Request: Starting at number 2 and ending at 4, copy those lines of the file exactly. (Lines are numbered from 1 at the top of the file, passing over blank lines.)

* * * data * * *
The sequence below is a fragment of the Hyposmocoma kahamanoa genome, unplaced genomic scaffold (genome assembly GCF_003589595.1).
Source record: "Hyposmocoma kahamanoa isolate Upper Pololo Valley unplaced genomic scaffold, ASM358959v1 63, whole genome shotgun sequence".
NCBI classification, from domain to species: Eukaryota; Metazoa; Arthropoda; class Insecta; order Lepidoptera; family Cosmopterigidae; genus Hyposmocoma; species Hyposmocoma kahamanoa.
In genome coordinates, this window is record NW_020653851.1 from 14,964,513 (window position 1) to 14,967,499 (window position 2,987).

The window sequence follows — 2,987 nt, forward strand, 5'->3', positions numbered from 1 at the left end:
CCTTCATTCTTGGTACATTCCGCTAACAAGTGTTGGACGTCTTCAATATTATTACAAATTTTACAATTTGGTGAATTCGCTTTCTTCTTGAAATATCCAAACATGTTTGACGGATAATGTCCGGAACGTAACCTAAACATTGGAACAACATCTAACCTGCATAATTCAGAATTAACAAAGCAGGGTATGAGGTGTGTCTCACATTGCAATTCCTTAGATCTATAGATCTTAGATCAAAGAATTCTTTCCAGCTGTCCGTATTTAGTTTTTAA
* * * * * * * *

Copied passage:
Source record: "Hyposmocoma kahamanoa isolate Upper Pololo Valley unplaced genomic scaffold, ASM358959v1 63, whole genome shotgun sequence".
NCBI classification, from domain to species: Eukaryota; Metazoa; Arthropoda; class Insecta; order Lepidoptera; family Cosmopterigidae; genus Hyposmocoma; species Hyposmocoma kahamanoa.
In genome coordinates, this window is record NW_020653851.1 from 14,964,513 (window position 1) to 14,967,499 (window position 2,987).